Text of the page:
The Daily Tar Heel
Printing news. Raising hell. Since 1893.
Thursday, Feb. 29, 2024 Newsletters Latest print issue

We keep you informed.

Help us keep going. Donate Today.
The Daily Tar Heel

N.C. farm owner, author hopes to "restore Eden" by highlighting pollinators' plight

lifestyle-elizabeth-hilborn-restoring-eden
Elizabeth Hillborn, author of "Restoring Eden," signs copies of her book during an event at Flyleaf Books on Thursday, Aug. 24, 2023. Photo Courtesy of Satchel Walton.

Elizabeth Hilborn knew that something was wrong when she saw something strange in the wetland on her central North Carolina fruit farm. After a flood in spring 2017, she said it was eerily silent, with insects dead, frogs quiet and a thick gray muck on the surface of the water. 

Then, it got worse.

“The bats left the skies," Hilborn said. "My garden started failing due to lack of pollination. When I walked along the path to my farm, I was totally alone. There was no movement around me.” 

Hilborn, an environmental health scientist and honey bee specialist veterinarian, felt an obligation to use her experience to try to figure out what was happening on her farm. Her new book "Restoring Eden," which Hilborn discussed on Thursday at Flyleaf Books, documents that saga.

After reaching out to neighbors, colleagues and specialists, Hilborn came up with a list of contaminants she wanted chemists to test the water for. She eventually narrowed in on one culprit: a class of pesticides known as neonicotinoids.

Neonicotinoids are used widely in U.S. agriculture, and environmentalists like Hilborn are particularly concerned with how they are used to coat seeds, which makes the entire plant toxic to insects. The wide use of these pesticides, developed in the 1990s, has been linked to a decline in pollinator populations.

The European Union enforces a ban on neonicotinoid-coated seeds. Elley Schopler, one of Hilborn’s neighbors who attended the event at Flyleaf Books, said that on a recent trip to Germany she saw many more bugs than she usually sees in the United States. 

“It was so noticeable," Schopler said. "A giant difference. If you look at bug splatter on your car when you’re driving — I sound so old — but when we grew up there was lots of bug splatter on the windshield.” 

In the eyes of U.S. regulators, seeds coated with neonicotinoids are “treated articles,” meaning they do not fall under federal regulations targeting pesticides. Ten states have passed some regulations on neonicotinoids, with New York going the furthest by banning neonicotinoid-coated corn, soybean and wheat seeds by 2027.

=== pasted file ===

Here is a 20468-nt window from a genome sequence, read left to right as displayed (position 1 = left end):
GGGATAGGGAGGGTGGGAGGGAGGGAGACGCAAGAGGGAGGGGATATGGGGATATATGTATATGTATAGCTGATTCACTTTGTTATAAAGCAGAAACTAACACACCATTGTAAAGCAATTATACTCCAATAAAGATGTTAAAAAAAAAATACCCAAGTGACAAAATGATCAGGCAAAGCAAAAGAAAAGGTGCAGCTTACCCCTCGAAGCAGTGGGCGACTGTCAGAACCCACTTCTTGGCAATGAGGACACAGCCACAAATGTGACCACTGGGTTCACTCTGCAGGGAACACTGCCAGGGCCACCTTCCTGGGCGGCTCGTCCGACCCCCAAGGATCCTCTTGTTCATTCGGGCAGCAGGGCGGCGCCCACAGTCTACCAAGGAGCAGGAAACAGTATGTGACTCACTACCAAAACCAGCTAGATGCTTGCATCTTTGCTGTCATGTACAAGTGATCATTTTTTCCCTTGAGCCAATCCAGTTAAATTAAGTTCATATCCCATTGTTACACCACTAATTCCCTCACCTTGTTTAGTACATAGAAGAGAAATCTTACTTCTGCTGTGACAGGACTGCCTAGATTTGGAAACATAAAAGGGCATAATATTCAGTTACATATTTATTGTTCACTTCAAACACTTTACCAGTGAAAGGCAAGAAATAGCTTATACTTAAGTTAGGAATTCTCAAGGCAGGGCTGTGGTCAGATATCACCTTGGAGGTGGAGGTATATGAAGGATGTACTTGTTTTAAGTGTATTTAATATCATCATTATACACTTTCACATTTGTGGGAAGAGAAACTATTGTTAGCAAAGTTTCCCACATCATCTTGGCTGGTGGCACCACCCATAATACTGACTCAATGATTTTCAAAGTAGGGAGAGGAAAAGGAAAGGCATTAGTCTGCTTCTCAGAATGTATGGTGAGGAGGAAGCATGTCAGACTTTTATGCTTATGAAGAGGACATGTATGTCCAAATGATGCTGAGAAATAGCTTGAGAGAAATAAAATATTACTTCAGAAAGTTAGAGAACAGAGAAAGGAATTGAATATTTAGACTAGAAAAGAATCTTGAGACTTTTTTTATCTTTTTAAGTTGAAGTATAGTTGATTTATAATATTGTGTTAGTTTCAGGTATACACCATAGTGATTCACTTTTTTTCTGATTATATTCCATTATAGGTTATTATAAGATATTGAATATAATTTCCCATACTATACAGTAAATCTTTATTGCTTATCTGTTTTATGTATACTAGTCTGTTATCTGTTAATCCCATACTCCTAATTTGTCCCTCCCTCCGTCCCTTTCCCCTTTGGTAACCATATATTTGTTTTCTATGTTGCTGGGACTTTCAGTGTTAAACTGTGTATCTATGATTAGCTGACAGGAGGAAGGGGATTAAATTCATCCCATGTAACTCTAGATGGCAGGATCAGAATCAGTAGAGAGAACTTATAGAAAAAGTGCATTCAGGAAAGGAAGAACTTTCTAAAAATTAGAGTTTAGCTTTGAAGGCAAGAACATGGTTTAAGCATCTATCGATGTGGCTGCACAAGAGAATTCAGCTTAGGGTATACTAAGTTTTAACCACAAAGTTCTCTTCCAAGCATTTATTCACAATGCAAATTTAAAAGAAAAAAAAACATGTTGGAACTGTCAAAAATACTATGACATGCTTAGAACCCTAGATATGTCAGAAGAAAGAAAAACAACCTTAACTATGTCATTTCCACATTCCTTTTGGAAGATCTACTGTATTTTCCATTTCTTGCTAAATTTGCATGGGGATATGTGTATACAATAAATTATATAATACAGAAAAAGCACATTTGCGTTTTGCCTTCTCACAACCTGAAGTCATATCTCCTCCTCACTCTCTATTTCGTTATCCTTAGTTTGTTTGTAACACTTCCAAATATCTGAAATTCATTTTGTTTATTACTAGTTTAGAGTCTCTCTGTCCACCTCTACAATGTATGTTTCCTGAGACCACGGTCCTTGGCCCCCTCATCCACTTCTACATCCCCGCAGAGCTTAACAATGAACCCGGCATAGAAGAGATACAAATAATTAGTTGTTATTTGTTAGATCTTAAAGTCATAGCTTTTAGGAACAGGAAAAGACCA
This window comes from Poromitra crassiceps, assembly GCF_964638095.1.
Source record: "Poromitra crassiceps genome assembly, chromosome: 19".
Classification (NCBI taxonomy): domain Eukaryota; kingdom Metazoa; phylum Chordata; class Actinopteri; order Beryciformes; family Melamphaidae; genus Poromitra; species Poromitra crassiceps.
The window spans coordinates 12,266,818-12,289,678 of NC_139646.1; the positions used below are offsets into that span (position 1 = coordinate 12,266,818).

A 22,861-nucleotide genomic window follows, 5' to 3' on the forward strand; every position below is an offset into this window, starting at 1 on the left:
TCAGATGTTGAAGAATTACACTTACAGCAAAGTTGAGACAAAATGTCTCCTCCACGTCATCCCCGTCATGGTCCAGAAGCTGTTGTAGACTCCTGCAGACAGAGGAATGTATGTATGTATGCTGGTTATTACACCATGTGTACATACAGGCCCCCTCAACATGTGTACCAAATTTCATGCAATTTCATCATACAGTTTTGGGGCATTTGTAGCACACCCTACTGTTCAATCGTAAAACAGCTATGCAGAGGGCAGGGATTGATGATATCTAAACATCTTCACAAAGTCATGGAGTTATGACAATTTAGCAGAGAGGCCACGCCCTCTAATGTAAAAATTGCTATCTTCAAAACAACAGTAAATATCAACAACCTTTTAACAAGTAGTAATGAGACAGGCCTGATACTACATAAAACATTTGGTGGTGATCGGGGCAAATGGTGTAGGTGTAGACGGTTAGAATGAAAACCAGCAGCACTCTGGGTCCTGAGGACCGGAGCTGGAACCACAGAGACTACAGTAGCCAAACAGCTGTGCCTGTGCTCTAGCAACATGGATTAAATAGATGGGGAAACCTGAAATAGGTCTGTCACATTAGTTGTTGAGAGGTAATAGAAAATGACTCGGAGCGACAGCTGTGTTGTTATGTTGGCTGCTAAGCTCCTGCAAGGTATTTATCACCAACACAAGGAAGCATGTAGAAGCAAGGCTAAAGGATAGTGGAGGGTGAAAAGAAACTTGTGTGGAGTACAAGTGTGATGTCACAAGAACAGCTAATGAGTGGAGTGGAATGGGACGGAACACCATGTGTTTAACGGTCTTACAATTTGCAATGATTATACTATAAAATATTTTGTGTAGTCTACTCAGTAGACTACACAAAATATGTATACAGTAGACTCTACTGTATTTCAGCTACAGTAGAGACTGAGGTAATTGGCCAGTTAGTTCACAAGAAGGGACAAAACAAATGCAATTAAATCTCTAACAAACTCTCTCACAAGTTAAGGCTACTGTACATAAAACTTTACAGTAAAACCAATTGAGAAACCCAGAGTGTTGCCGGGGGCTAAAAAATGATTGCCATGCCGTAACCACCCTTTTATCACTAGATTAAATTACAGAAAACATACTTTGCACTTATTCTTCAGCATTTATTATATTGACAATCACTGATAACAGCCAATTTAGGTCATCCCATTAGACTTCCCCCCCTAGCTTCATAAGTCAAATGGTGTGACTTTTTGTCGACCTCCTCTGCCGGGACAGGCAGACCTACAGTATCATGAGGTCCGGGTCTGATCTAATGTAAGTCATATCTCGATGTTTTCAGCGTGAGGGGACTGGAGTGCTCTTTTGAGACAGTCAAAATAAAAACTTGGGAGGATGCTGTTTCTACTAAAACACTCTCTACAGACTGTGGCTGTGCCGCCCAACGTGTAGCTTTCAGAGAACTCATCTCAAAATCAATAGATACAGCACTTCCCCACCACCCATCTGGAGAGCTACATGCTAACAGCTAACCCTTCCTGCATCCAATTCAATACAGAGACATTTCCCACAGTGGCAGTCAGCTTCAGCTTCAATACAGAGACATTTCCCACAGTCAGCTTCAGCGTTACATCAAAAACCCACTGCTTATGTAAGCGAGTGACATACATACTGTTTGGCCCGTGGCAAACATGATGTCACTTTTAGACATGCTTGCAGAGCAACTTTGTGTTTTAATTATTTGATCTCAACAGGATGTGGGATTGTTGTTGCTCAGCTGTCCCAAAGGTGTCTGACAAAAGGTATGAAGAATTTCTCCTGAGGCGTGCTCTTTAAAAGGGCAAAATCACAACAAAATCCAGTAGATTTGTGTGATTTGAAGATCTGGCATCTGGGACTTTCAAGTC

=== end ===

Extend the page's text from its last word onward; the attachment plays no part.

In 2021, former N.C. Rep. Susan Fisher (D-Buncombe) introduced a bill in the General Assembly to restrict neonicotinoid use, which was never passed.

A Cornell University study found that while neonicotinoids had significant economic benefits in some of their applications, coated seeds only increased yields in a small proportion of fields. Farm advocacy groups have objected to bans.

Hilborn said she tries not to pay attention to the policy and politics surrounding pesticides, preferring to focus on the scientific side. She is an alumna of UNC and received a master's of Public Health from the Gillings School of Global Public Health, and got her veterinary degree at N.C. State University.

Hilborn signed copies of "Restoring Eden" at the Flyleaf event, which around two dozen people attended. 

“I just see farmland not being valued, and also I’d like to see efforts to conserve green space and wild space and animals,” Libby Broadwell, one of the attendees, said.   

While some readers have compared her book’s investigative writing style and anti-pesticide crusade to Rachel Carson’s "Silent Spring," which also explored the environmental effects of pesticides, Hilborn herself didn’t think of that parallel while writing. 

Though the tradition of rural and farm-based environmentalism is as old as the environmental movement itself, Hilborn does not see herself as part of a wider ideological campaign. Instead, she sees herself as a person whose circumstances gave her an obligation to act.

“I understand that you can't just pull apart an ecosystem and think everything's just going to be okay," Hilborn said. "And I grow fruit, so every year, I see the result of this hollowing out of our biological support system. So that's my motivation.”

@satchelwalton

@dthlifestyle | lifestyle@dailytarheel.com

To get the day's news and headlines in your inbox each morning, sign up for our email newsletters.